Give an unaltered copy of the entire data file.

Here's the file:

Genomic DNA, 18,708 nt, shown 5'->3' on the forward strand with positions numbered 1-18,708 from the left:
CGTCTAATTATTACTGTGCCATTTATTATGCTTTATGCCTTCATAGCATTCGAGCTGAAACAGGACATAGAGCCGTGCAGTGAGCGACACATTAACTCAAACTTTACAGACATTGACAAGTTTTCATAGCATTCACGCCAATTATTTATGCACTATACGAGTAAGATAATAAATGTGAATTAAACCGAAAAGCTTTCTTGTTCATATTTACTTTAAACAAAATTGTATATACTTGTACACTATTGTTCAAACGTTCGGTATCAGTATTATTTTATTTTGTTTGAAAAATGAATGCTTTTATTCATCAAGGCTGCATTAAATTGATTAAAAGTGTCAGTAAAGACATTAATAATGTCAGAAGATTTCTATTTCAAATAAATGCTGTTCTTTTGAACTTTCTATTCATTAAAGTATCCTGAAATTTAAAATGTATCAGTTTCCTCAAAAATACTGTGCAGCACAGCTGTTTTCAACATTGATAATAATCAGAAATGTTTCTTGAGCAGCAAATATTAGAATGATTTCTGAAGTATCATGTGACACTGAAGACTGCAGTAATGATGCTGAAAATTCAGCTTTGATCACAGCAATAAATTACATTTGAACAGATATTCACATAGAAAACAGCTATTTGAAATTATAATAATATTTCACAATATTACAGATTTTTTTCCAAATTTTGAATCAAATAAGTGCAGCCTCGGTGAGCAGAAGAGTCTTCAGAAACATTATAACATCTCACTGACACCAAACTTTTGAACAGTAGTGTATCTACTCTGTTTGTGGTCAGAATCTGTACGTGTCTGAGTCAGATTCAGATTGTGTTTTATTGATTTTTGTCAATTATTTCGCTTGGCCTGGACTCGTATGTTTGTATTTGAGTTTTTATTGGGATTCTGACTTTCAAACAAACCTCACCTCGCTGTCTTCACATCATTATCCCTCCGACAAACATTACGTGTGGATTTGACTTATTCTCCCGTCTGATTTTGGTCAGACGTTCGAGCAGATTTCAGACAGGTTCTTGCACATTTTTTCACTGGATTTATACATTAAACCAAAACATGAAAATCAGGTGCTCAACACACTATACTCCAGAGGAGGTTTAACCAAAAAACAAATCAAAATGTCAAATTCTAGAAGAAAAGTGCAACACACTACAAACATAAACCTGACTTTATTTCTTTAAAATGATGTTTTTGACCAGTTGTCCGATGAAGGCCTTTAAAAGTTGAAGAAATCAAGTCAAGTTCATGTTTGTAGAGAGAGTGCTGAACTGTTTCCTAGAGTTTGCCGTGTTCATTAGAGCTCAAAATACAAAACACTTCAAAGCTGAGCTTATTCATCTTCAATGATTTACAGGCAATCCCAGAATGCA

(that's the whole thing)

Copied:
Genomic DNA, 18,708 nt, shown 5'->3' on the forward strand with positions numbered 1-18,708 from the left:
CGTCTAATTATTACTGTGCCATTTATTATGCTTTATGCCTTCATAGCATTCGAGCTGAAACAGGACATAGAGCCGTGCAGTGAGCGACACATTAACTCAAACTTTACAGACATTGACAAGTTTTCATAGCATTCACGCCAATTATTTATGCACTATACGAGTAAGATAATAAATGTGAATTAAACCGAAAAGCTTTCTTGTTCATATTTACTTTAAACAAAATTGTATATACTTGTACACTATTGTTCAAACGTTCGGTATCAGTATTATTTTATTTTGTTTGAAAAATGAATGCTTTTATTCATCAAGGCTGCATTAAATTGATTAAAAGTGTCAGTAAAGACATTAATAATGTCAGAAGATTTCTATTTCAAATAAATGCTGTTCTTTTGAACTTTCTATTCATTAAAGTATCCTGAAATTTAAAATGTATCAGTTTCCTCAAAAATACTGTGCAGCACAGCTGTTTTCAACATTGATAATAATCAGAAATGTTTCTTGAGCAGCAAATATTAGAATGATTTCTGAAGTATCATGTGACACTGAAGACTGCAGTAATGATGCTGAAAATTCAGCTTTGATCACAGCAATAAATTACATTTGAACAGATATTCACATAGAAAACAGCTATTTGAAATTATAATAATATTTCACAATATTACAGATTTTTTTCCAAATTTTGAATCAAATAAGTGCAGCCTCGGTGAGCAGAAGAGTCTTCAGAAACATTATAACATCTCACTGACACCAAACTTTTGAACAGTAGTGTATCTACTCTGTTTGTGGTCAGAATCTGTACGTGTCTGAGTCAGATTCAGATTGTGTTTTATTGATTTTTGTCAATTATTTCGCTTGGCCTGGACTCGTATGTTTGTATTTGAGTTTTTATTGGGATTCTGACTTTCAAACAAACCTCACCTCGCTGTCTTCACATCATTATCCCTCCGACAAACATTACGTGTGGATTTGACTTATTCTCCCGTCTGATTTTGGTCAGACGTTCGAGCAGATTTCAGACAGGTTCTTGCACATTTTTTCACTGGATTTATACATTAAACCAAAACATGAAAATCAGGTGCTCAACACACTATACTCCAGAGGAGGTTTAACCAAAAAACAAATCAAAATGTCAAATTCTAGAAGAAAAGTGCAACACACTACAAACATAAACCTGACTTTATTTCTTTAAAATGATGTTTTTGACCAGTTGTCCGATGAAGGCCTTTAAAAGTTGAAGAAATCAAGTCAAGTTCATGTTTGTAGAGAGAGTGCTGAACTGTTTCCTAGAGTTTGCCGTGTTCATTAGAGCTCAAAATACAAAACACTTCAAAGCTGAGCTTATTCATCTTCAATGATTTACAGGCAATCCCAGAATGCA